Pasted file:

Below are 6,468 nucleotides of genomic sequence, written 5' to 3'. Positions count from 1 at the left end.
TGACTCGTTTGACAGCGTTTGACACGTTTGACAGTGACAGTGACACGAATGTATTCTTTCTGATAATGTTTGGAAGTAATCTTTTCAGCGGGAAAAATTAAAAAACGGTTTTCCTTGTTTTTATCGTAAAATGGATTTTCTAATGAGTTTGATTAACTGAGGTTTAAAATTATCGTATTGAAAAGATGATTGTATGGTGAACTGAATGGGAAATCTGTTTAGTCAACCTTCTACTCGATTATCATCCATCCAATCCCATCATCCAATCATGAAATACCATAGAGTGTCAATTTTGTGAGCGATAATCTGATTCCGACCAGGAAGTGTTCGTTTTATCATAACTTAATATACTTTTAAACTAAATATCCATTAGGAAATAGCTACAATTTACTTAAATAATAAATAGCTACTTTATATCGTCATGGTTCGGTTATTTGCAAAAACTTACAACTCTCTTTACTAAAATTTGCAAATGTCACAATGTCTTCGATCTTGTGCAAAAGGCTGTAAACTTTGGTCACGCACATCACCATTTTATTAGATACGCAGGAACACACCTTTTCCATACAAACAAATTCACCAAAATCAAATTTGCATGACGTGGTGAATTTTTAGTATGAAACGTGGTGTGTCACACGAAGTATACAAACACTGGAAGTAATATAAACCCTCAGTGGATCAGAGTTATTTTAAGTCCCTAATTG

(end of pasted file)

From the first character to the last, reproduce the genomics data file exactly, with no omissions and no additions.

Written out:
Below are 6,468 nucleotides of genomic sequence, written 5' to 3'. Positions count from 1 at the left end.
TGACTCGTTTGACAGCGTTTGACACGTTTGACAGTGACAGTGACACGAATGTATTCTTTCTGATAATGTTTGGAAGTAATCTTTTCAGCGGGAAAAATTAAAAAACGGTTTTCCTTGTTTTTATCGTAAAATGGATTTTCTAATGAGTTTGATTAACTGAGGTTTAAAATTATCGTATTGAAAAGATGATTGTATGGTGAACTGAATGGGAAATCTGTTTAGTCAACCTTCTACTCGATTATCATCCATCCAATCCCATCATCCAATCATGAAATACCATAGAGTGTCAATTTTGTGAGCGATAATCTGATTCCGACCAGGAAGTGTTCGTTTTATCATAACTTAATATACTTTTAAACTAAATATCCATTAGGAAATAGCTACAATTTACTTAAATAATAAATAGCTACTTTATATCGTCATGGTTCGGTTATTTGCAAAAACTTACAACTCTCTTTACTAAAATTTGCAAATGTCACAATGTCTTCGATCTTGTGCAAAAGGCTGTAAACTTTGGTCACGCACATCACCATTTTATTAGATACGCAGGAACACACCTTTTCCATACAAACAAATTCACCAAAATCAAATTTGCATGACGTGGTGAATTTTTAGTATGAAACGTGGTGTGTCACACGAAGTATACAAACACTGGAAGTAATATAAACCCTCAGTGGATCAGAGTTATTTTAAGTCCCTAATTG